The Role Of Biofilms And Curli In Environmental Salmonella Transport Through Porous Media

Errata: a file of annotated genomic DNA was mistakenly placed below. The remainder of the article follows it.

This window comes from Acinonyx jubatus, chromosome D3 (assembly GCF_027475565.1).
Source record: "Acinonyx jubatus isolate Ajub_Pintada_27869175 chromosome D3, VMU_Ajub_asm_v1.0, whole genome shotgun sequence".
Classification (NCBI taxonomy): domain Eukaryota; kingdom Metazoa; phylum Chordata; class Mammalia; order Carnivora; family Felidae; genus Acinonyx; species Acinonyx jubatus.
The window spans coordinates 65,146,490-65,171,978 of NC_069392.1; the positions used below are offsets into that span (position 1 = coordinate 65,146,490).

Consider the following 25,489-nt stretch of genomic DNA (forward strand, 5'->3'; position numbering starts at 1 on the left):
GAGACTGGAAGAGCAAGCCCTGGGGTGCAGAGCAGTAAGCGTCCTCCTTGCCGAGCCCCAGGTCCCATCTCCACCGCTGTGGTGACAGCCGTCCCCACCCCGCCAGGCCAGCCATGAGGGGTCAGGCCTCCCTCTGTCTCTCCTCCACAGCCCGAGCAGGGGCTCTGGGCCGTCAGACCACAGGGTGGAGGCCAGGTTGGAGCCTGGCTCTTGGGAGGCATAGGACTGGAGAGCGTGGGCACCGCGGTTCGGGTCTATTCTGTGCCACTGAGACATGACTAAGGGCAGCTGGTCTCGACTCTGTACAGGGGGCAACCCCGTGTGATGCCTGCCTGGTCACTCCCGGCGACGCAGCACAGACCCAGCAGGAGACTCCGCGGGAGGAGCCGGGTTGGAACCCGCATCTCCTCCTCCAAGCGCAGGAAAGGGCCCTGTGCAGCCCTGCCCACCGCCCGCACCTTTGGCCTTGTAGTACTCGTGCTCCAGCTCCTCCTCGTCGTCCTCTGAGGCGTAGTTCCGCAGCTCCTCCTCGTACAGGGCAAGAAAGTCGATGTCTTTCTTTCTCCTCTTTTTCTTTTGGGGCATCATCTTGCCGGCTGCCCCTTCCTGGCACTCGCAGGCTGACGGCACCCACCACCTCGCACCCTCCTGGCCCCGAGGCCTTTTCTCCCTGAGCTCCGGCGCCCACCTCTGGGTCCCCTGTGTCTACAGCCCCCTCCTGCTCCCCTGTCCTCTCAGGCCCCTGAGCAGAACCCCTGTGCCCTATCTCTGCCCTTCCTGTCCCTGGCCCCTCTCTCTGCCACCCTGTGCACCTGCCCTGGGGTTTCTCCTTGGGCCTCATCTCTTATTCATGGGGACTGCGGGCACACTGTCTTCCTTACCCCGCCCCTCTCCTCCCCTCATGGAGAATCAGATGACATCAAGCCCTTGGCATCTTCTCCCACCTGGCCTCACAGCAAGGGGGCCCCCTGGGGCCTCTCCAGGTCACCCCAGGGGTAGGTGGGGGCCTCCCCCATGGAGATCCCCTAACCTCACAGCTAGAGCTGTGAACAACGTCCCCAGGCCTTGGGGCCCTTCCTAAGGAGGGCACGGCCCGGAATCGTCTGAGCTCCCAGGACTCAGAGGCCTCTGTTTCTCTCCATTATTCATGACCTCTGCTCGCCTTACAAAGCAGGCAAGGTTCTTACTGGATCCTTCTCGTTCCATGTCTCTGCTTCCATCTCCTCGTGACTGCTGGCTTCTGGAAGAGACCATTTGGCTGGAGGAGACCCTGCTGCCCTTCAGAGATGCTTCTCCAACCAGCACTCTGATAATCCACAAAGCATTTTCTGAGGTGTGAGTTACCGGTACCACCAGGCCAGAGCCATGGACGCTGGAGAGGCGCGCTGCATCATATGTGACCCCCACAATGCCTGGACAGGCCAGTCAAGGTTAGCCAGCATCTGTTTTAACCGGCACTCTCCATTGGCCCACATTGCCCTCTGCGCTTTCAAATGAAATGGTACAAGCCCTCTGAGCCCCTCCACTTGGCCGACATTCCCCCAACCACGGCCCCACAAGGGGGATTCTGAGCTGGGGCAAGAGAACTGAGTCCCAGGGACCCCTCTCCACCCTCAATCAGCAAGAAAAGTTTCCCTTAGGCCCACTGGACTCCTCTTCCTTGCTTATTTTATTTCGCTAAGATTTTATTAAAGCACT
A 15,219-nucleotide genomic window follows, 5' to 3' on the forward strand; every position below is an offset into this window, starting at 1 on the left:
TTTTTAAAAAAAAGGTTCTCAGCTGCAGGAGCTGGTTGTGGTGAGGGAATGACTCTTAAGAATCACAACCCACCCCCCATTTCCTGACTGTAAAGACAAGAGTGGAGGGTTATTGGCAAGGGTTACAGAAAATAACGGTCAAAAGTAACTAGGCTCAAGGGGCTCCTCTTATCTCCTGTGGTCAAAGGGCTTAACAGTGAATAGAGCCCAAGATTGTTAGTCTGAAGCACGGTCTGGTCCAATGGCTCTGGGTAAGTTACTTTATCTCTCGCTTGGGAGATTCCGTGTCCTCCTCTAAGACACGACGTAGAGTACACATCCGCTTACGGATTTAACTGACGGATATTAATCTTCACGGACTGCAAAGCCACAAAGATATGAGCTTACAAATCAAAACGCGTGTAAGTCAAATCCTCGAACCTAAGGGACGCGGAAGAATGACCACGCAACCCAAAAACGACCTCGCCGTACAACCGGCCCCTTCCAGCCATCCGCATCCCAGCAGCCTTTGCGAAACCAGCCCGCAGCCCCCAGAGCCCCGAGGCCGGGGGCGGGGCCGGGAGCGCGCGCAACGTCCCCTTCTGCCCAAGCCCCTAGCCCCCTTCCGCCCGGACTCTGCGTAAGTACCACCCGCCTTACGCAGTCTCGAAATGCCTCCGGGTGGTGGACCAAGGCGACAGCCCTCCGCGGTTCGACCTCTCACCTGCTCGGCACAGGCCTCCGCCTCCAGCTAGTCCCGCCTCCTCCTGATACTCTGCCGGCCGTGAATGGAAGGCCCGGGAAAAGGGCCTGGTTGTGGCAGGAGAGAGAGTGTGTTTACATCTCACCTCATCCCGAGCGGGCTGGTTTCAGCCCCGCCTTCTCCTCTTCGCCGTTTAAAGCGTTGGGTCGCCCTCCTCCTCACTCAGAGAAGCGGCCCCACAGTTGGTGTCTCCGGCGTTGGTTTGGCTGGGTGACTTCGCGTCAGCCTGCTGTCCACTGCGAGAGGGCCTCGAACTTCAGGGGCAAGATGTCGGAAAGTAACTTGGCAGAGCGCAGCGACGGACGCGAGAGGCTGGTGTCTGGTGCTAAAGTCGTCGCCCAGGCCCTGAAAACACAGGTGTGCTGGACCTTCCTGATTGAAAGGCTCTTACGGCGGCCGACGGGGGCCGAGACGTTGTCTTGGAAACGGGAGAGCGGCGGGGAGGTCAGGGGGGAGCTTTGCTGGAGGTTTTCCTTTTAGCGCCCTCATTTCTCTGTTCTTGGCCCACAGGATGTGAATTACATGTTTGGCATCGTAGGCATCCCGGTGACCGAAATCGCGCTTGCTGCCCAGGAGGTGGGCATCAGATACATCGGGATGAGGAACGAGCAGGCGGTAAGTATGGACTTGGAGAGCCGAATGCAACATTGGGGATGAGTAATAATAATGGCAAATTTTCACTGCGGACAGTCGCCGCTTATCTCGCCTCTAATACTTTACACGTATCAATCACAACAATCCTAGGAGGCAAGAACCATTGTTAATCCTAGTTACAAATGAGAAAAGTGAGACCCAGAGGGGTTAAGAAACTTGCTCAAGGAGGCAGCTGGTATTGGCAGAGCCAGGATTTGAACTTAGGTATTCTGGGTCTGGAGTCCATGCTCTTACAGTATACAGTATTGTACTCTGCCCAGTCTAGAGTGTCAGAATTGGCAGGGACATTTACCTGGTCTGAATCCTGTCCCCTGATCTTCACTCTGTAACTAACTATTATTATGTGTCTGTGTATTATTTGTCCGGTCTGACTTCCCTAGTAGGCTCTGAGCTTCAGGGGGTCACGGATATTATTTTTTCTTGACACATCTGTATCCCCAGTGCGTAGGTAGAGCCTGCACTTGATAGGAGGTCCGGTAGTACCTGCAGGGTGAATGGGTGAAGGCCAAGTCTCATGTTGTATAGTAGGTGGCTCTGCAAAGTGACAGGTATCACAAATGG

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Microbial pathogens, such as Salmonella and Escherichia coli, are continually deposited in the environment and have been shown to contaminate groundwater by leaching through the vadose zone. Therefore, understanding the factors influencing the transport of these pathogens through porous media is critical to protecting drinking water supplies. This study investigated the relationship between biofilm formation and curli production and the transport of environmental Salmonella through porous media. Environmental Salmonella strains used in the experiment were isolated from dairy farms. Two well-characterized E. coli strains with known high and low biofilm and curli production capabilities were also tested as controls alongside the Salmonella isolates for each experiment. Thirty-two isolates were initially assayed for their ability to form biofilms, from which a subset of these was selected to represent a range of high and low biofilm and curli formation capabilities. These were subsequently examined in unsaturated sand columns for transport characteristics. Unlike the E. coli strains for which column retention correlated with biofilm formation and curli production, no obvious correlation was observed between Salmonella phenotypes and column retention. Salmonella strains that produced high amounts of curli and biofilms were actually less retained in the column than Salmonella strains producing low amounts of curli and biofilms, contradictory to observations made with E. coli. Swimming and swarming motility exhibited by strains also proved to have no correlation with column transport. The results indicate that while transport of wellcharacterized laboratory E. coli strains can often be hindered by the presence of curli and biofilms, the presence of curli did not retard the transport of the Salmonella strains through sand columns though it correlated with their ability to form biofilms.
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